Time is such a crazy thing. Time’s meaning has changed a lot for me in the last two years. Throughout my ED journey I have seen how loaded time can be. I definitely feel that is the case for the last three months. This past August, I moved 877 miles away from home to start my college experience. I had no idea what was in store for me, but I was ready. I was both terrified and ecstatic. Walking out of my front door knowing I wouldn’t be returning for a long time was a weird feeling. I have never been away from home for so long before. I knew I was ready, but it was still hard regardless.
Yet here I am 3 months later. I didn’t burn down my dorm. I didn’t die from stupidity. I didn’t force my parents to come see me. I didn’t fail my classes. I didn’t relapse. I survived. Actually, I did more than survive, I thrived! I am loving college. This is the happiest I have been in a long time. A big portion of that is also because of how far I have come in my ED recovery. Being able to live my life mostly free of ED has made everything I do so much better. The past two years were full of so much strife that being here, now makes it just that much better.
In the last three months, I have continued to learn more about who I am, but also gain a deeper understanding of the world outside of the bubble I grew up in. Being in a completely different atmosphere has been good for me. It has reminded me that there is so much out there. It makes me hungry to keep exploring the world. I also have met more people than I can count since starting college, all of them with different experiences than my own. People are so cool and I am continuously in awe of others. I often think about how everyone has different experiences and the world is so diverse. Yet despite these differences, we are more alike than we are different.
I don’t know how I am going to feel when I am back at home again. I feel like I have changed a lot since when I was last there. I am independent now. I have a new home at college. As much as I love my old home, it is full of some dark memories from the past couple years that college doesn’t hold. It has been really good for my recovery to get away from where I developed anorexia and went through most of my treatment. It has propelled me further into my recovery. Because I have been able to make it on my own the last few months I feel confident in my ability to live a recovered life. Moving away to college was a turning point where I could’ve easily relapsed being on my own, but I did not. I continue to choose recovery every day, even though sometimes it can be hard.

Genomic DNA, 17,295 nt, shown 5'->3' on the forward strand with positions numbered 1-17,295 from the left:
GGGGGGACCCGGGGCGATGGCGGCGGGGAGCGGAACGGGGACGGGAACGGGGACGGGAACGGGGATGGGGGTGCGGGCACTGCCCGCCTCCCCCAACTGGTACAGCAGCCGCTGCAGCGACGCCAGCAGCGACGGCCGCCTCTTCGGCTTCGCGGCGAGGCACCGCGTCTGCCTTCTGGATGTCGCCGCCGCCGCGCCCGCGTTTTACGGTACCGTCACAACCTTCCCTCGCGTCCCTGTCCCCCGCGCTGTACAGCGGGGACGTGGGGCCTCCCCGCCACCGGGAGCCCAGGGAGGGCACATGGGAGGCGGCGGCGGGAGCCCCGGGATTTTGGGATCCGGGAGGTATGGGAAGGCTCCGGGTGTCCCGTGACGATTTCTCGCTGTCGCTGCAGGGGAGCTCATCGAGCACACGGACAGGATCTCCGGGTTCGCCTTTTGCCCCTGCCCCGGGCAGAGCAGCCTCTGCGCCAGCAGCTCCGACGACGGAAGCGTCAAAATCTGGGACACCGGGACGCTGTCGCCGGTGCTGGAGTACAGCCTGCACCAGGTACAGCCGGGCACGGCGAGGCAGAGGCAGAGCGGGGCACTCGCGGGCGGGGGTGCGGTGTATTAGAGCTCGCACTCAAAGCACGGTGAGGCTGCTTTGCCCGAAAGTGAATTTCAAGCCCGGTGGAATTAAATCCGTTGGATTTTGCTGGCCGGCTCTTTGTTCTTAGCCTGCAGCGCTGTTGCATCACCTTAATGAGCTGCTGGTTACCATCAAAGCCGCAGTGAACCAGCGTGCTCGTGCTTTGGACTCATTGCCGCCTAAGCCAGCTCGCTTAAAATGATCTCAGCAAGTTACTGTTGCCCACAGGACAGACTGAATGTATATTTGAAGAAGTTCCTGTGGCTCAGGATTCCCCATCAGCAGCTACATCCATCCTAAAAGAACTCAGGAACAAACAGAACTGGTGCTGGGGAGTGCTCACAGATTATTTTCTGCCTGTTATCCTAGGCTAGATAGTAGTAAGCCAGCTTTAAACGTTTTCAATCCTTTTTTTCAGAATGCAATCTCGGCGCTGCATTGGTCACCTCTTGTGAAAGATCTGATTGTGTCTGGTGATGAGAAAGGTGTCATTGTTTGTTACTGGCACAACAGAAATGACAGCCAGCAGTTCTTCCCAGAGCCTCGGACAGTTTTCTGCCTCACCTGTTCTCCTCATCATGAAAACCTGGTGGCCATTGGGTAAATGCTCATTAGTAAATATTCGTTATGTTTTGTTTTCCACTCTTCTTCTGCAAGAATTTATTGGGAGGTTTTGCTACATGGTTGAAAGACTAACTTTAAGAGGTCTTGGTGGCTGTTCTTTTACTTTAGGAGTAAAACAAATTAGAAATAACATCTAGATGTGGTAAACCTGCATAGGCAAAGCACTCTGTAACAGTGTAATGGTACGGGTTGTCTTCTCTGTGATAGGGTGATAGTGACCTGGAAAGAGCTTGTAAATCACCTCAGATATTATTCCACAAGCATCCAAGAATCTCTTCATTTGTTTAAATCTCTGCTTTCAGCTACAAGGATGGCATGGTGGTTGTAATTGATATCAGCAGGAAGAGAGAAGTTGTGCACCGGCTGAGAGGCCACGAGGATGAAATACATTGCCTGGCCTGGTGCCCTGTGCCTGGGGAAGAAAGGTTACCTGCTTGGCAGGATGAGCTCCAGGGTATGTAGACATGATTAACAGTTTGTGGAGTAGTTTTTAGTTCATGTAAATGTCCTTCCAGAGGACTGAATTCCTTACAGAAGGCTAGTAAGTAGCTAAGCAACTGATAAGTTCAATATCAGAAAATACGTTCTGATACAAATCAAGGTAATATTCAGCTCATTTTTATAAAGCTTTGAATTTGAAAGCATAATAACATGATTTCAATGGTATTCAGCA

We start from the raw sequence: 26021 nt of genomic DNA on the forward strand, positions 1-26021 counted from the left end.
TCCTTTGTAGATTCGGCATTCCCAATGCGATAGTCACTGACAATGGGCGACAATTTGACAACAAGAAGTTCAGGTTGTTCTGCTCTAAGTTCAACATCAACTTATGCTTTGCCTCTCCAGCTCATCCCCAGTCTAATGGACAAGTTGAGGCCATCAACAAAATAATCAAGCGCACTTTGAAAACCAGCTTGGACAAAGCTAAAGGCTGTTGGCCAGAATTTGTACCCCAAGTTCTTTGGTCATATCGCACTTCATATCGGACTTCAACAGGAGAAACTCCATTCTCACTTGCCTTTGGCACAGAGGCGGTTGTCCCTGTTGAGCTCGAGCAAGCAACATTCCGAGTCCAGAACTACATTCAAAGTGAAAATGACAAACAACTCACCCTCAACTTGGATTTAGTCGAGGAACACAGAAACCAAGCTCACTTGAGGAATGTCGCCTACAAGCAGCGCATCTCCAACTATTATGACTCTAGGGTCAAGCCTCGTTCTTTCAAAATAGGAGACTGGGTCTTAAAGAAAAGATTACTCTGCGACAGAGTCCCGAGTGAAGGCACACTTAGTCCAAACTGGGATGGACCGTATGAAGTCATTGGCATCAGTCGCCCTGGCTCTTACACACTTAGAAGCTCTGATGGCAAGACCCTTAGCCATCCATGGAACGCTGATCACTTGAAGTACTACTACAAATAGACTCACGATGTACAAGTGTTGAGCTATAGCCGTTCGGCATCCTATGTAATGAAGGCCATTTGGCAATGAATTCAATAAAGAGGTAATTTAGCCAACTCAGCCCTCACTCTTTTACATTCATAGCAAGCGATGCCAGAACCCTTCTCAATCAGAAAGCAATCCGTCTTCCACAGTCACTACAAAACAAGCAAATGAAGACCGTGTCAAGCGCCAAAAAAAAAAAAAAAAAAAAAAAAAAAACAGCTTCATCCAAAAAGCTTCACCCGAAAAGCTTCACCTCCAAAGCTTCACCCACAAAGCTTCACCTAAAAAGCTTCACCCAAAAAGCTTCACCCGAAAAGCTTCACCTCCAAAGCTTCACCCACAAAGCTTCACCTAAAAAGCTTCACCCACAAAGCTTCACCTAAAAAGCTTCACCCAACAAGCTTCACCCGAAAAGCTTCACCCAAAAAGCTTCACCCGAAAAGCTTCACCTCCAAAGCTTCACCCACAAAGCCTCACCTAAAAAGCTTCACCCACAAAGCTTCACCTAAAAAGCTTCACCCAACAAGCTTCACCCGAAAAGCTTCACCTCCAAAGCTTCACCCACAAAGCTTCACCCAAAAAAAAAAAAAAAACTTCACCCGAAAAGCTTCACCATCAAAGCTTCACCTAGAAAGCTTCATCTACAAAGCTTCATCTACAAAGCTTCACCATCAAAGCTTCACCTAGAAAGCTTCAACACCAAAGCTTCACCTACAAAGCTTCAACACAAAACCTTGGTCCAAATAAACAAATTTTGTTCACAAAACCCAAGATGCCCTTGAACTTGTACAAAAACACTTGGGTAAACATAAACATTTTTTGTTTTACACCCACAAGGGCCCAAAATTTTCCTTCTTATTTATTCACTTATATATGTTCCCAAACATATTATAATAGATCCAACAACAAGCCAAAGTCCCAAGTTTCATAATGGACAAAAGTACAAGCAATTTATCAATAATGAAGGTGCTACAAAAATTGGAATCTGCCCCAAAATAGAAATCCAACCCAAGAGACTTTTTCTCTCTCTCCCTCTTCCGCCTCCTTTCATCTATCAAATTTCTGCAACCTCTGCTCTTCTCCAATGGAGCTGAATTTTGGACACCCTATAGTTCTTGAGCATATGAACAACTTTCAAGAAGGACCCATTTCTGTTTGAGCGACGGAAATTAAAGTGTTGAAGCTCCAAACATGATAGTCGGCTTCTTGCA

Don’t get me wrong though, I am so excited to go home! I am elated to get to see my family, my friends, my dogs, my house, my therapist and my dietician. It’s like a big reunion of everyone from my life before college all in five days! It will be a lot all at once, especially after not seeing any of them for such a long time.
And so now as Thanksgiving quickly approaches I must reflect on all that I am thankful for because there is a lot. Too much to put in a single blog post. But for starters, I am thankful for my loved ones and those who have supported me throughout my struggles. The ones who sat with me as I cried. The ones who listened to me. The ones who accepted me unconditionally. The ones who reminded me I am worthwhile and my life is worth fighting for. The ones who make life worth living. You know who you are and I am sending thanks and love your way. I have a lot to thank them for this particular year.
I am thankful for how far I have come since last Thanksgiving and since the Thanksgiving
before that. Two years ago, some of my disordered thoughts were just beginning. Oh, how I wish I could go back in time and tell my sixteen-year-old self all the things I have learned on this journey. But that’s not how it works. And I wouldn’t have believed myself any way. Me, become anorexic? Yeah right I would’ve thought. Yet one Thanksgiving later I had been in treatment for about a month for my eating disorder. And I was miserable. It was definitely the worst Thanksgiving I have ever had. There is so much emphasis on food at Thanksgiving. Food was already a big enough emphasis in treatment as it was, but amplify it with a holiday. It was almost unbearable. The ED thoughts fought back hard and thus I was not able to truly enjoy the holiday.
Now is my chance to take back Thanksgiving. I am in a much better place. This Thanksgiving I want to enjoy the company, the experiences, and of course the food! I am excited to not eat cafeteria food. I know all the food could still overwhelm me, but I am going to do the best I can. I will remind myself that it is normal to eat more around the holidays. I want to relish in the yumminess of pumpkin bread and Hershey pie and deep dish pizza, all amazing things I can’t get in a college cafeteria.
Last Thanksgiving, I was surviving with my eating disorder. I was still underweight. I still wanted to restrict. I still had an intense amount of fear foods. I was in recovery, but things were rough. Now I am on the cusp of recovery and I know how to live again. I am thriving in college. I love the life that I have worked to create for myself. I am continuing to challenge myself in new ways. I am so thankful for how far I have come and all those who have helped me get there.